Viewer sound complaints 'a big issue', says BBC controller
Published 20/04/2016 | 09:41
BBC One controller Charlotte Moore has admitted viewer complaints about sound in shows such as Happy Valley has been "a big issue".
Speaking at The Voice of the Listener and Viewer conference in London on Tuesday, Ms Moore said the corporation takes the criticism "incredibly seriously".
The second series of acclaimed drama Happy Valley, written by Sally Wainwright and starring Sarah Lancashire, drew impressive ratings and bowed out with a record overnight viewing figure of 7.4 million.
But its six-week run was marred by constant complaints from fans about poor sound quality, mumbling and the need for subtitles.
It is not the first time a BBC show has faced criticism of this nature - hundreds complained about the sound in dramas Quirke and Jamaica Inn in 2014.
Ms Moore said: "Sound has been a big issue, all of us want to make sure that sound levels are absolutely so people can hear the fantastic work we are doing."
She admitted it would be "incredibly hard" to find the cause of problems with sound, but said new guidelines would be issued to programme makers.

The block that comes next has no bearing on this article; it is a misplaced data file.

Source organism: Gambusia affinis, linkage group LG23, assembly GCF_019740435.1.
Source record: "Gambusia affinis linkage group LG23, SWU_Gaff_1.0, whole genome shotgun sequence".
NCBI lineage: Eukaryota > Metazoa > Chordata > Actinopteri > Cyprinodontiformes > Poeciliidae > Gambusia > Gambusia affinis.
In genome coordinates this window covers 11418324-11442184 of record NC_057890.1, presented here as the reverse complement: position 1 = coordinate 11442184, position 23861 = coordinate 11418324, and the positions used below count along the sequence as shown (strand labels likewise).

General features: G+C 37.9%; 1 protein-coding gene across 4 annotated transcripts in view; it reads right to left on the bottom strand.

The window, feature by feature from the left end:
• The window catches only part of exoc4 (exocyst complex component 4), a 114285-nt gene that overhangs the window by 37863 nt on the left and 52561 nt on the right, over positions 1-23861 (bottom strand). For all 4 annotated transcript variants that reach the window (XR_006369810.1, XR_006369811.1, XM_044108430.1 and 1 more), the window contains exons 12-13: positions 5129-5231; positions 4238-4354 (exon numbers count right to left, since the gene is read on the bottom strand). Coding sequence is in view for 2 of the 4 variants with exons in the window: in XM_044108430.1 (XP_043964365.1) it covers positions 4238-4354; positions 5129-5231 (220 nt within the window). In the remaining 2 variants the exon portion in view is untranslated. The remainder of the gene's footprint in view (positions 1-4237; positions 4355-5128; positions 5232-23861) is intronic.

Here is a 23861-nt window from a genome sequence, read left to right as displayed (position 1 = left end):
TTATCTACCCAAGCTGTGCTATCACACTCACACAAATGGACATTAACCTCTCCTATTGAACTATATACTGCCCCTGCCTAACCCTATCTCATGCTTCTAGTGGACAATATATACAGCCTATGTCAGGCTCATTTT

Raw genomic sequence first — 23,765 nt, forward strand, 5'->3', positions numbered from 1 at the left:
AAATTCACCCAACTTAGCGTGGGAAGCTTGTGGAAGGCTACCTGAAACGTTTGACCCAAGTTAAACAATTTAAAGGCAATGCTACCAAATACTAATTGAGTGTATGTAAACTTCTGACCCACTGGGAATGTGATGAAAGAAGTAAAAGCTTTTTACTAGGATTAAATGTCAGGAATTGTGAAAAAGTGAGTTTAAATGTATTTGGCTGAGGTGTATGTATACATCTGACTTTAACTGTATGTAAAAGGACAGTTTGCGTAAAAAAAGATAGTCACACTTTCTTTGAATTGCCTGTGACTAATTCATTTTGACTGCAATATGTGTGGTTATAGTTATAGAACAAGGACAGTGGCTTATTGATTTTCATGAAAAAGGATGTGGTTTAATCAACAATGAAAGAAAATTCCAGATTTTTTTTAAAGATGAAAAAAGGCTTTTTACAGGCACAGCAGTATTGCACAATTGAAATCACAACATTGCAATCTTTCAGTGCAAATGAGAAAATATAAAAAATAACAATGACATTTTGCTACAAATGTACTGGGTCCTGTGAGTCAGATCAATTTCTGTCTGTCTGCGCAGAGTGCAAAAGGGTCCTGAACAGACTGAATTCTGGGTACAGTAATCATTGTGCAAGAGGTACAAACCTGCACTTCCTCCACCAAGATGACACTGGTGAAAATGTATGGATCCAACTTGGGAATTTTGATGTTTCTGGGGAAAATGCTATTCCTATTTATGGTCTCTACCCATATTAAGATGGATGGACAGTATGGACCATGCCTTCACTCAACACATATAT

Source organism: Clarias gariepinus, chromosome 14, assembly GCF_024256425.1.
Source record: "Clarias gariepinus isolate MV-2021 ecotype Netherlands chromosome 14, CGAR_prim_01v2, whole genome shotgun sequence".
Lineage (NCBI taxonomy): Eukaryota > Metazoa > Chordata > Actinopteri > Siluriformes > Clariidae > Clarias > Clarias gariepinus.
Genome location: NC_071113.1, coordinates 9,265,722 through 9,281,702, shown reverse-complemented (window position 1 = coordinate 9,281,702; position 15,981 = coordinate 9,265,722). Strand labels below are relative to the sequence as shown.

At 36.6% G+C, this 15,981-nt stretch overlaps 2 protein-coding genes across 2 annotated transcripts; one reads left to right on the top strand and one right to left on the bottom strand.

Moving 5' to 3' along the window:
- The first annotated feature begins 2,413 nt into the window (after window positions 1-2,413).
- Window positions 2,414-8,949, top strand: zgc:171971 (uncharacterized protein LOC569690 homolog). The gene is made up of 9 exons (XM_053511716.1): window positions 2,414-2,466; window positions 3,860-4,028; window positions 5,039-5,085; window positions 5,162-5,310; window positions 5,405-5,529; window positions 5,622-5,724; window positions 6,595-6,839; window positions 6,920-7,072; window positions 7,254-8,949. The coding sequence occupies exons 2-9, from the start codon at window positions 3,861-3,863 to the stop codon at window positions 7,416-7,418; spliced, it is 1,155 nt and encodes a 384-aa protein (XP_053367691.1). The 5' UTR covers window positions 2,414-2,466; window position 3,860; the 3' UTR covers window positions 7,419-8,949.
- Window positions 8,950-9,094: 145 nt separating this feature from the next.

"It is incredibly hard to get to the bottom of where things go wrong," Ms Moore said. "It is often several different problems coming together. Sound is a very exact science."
Speaking on BBC Breakfast recently, writer Wainwright said viewer complaints about the sound in Happy Valley were "bemusing".
"When it leaves the (dubbing suite), the episode is perfect, technically, it's perfect - it has to be," she told presenters Dan Walker and Louise Minchin.
"There are certain standards that we have to meet, so as the series transmission went on we became more and more conscious of being in the dub and listening really carefully, trying to be objective about it.
"We watched it on all the hi-tech equipment, we all brought a very ordinary telly in to listen to it on that."
She added: "I do find it bemusing (that) for every person that said 'I can't hear it', there were as many people saying 'I can hear it'."
BBC director general Tony Hall also referenced sound issues earlier this month and said he took the matter "seriously".